Zoe Berg, Photo Editor

When first years left campus for November break, it was the last time many of them would be on campus until next fall. A small minority expect to return to campus in the spring term, but other first years, who are not permitted to return to campus next semester, expressed frustration that the housing exceptions process has slighted some in need.

Most first years are not invited back to campus next spring, due to a COVID-19 community safety provision to de-densify residential college life. The first years will swap places with sophomores who are studying remotely this term. However, around 300 first years who applied for special on-campus housing exceptions were granted spring term housing in a Nov. 16 email from Assistant Dean of Student Affairs Melanie Boyd. According to Boyd, the figure is around triple the number of sophomores currently on campus, who similarly petitioned for housing exceptions earlier this year.

“Every application was read with care multiple times by multiple people,” Boyd wrote in an email to the News. “Given our limited capacity and public health constraints, many difficult decisions had to be made.”

According to Yale College Dean Marvin Chun, top priority went to international students — due to uncertainties with visa and travel arrangements and additional challenges from studying in different time zones — as well as to contracted Reserve Officer Training Corps students and students with high levels of financial need.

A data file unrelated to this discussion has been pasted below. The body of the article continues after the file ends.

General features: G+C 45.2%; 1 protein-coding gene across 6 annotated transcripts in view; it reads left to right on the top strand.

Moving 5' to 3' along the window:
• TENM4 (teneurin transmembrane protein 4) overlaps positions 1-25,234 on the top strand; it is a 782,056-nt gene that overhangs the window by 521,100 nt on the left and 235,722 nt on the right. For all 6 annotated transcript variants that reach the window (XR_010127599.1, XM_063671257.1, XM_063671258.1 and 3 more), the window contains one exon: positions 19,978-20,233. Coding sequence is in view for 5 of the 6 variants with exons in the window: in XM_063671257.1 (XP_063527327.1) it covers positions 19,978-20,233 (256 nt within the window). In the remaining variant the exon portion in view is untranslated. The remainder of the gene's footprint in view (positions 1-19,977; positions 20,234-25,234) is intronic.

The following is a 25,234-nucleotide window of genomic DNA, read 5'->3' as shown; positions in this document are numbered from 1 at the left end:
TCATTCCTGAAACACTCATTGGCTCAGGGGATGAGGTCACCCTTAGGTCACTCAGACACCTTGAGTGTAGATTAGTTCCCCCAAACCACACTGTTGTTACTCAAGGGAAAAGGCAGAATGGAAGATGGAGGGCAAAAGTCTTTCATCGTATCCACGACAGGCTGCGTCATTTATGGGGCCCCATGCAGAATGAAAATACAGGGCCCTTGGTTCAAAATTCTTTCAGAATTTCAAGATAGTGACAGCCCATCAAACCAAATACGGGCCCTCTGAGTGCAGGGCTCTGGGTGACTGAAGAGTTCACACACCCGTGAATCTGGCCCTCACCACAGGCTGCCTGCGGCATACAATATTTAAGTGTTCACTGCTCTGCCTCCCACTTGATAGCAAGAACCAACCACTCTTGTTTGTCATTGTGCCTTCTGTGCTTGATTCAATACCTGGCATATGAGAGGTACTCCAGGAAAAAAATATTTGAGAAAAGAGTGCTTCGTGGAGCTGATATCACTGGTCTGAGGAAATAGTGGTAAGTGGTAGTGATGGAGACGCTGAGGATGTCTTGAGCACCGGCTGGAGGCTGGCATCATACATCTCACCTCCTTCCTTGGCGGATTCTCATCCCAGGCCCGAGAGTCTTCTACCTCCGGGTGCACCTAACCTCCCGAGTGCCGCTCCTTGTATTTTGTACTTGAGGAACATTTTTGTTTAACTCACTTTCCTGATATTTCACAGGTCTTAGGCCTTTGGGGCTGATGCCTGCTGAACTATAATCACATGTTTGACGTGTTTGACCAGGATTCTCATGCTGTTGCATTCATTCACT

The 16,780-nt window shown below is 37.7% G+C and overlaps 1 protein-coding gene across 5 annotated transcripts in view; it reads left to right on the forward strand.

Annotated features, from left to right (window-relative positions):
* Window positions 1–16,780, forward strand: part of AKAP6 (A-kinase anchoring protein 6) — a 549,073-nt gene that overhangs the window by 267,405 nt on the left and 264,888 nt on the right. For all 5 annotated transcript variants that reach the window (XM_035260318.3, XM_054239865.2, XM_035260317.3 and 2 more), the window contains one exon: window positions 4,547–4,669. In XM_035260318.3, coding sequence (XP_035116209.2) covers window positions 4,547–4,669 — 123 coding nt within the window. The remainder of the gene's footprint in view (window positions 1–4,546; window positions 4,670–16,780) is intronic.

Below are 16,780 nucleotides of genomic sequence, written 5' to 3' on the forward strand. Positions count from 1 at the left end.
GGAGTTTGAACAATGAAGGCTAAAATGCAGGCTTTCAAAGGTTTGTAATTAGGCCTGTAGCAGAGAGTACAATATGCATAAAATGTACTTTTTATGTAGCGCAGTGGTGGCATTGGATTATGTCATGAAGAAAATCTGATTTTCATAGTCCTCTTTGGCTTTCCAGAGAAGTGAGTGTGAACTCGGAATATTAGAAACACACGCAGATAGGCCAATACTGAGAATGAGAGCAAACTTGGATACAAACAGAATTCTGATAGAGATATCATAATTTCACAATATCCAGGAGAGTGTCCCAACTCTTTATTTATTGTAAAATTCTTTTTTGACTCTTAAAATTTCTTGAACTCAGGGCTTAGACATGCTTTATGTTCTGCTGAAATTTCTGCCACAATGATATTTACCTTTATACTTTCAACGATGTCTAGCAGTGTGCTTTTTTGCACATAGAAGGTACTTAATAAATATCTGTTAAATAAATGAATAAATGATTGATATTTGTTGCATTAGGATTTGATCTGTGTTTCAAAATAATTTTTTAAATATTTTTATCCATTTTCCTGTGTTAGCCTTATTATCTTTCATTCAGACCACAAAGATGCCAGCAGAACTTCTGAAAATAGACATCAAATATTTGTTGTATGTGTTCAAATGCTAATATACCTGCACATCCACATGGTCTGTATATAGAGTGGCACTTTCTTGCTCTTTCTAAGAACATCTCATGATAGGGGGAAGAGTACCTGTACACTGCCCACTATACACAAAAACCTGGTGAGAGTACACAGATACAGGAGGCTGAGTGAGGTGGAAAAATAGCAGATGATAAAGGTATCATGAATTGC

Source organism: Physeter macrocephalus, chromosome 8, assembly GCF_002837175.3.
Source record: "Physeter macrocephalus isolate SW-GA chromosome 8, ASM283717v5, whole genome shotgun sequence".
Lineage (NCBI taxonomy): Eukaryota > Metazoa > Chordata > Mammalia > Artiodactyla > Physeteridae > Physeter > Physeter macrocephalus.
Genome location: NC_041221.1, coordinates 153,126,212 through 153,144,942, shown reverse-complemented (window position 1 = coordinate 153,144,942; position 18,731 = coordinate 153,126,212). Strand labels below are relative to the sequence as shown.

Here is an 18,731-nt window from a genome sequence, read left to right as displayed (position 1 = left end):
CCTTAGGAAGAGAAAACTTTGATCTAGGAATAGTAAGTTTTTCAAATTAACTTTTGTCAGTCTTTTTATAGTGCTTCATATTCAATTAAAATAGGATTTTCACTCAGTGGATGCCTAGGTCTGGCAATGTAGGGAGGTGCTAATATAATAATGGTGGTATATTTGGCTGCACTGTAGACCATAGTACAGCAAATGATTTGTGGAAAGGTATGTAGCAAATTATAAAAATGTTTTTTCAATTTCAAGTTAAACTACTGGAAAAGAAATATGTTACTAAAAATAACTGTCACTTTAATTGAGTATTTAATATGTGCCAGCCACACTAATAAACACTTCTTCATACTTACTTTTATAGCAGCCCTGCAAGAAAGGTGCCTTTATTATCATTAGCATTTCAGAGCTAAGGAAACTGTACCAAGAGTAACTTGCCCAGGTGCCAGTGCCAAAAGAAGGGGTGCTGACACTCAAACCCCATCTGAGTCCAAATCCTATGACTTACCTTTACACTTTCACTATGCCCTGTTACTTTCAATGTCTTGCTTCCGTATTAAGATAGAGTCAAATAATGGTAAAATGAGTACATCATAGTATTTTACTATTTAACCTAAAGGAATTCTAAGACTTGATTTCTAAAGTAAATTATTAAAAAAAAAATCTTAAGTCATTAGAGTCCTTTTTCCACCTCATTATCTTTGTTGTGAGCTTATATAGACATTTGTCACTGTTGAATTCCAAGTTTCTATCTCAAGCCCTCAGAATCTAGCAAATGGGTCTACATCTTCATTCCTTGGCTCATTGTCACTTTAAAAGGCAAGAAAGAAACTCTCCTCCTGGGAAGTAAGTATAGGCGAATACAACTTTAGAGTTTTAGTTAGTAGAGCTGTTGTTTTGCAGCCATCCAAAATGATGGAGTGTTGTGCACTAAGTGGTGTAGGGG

The selection process, according to Boyd, included reviews by the Yale College Dean’s Office, the Office of Undergraduate Financial Aid, the Office of International Students and Scholars and the residential college heads and deans.

But Jeff Pham ’24 expressed concern over what some first years see as a lack of transparent communication in the timeline of the decisions process. He said that first years like himself who filed applications earlier in the year were given several conflicting announcement dates.

In screenshots of a group chat of first-generation, low-income students in the class of 2024 obtained by the News, five students expressed similar sentiments and said they received unclear or conflicting information from first-year counselors, residential college deans and housing affairs representatives.

Isaac Yu ’24 agreed, telling the News that “a large group” of students was frustrated with the administration over how long it took to figure out who would be granted spring housing exceptions.

First years were asked to request exemptions by Oct. 23, and some did so as early as the summer and the beginning of the semester, though late applications were also accepted. They were not notified about whether their requests had been granted until Nov. 16 — which Boyd acknowledged was later than anticipated, due to the “sheer volume of applications” the office received and “the difficulty of the decisions and subsequent extensiveness of the reviews.” She added that the office did not set a specific response date.

Pham also questioned why no appeals process or waitlist has been formed for students whose requests were denied in the Nov. 16 announcement, considering that some students granted exceptions have chosen to decline the offer.

Allin Luong ’24, for example, told the News that he received spring on-campus housing but ultimately declined the offer because he wanted to take advantage of the two summer credits available to first years and sophomores who spend one semester studying remotely. He also noted that, because he found out so late, he had developed a backup plan that was ultimately more appealing than the on-campus option.

Boyd said that the review board already accounted for the likelihood that some students granted on-campus exceptions would not accept the offer, which is why they did not create a waitlist.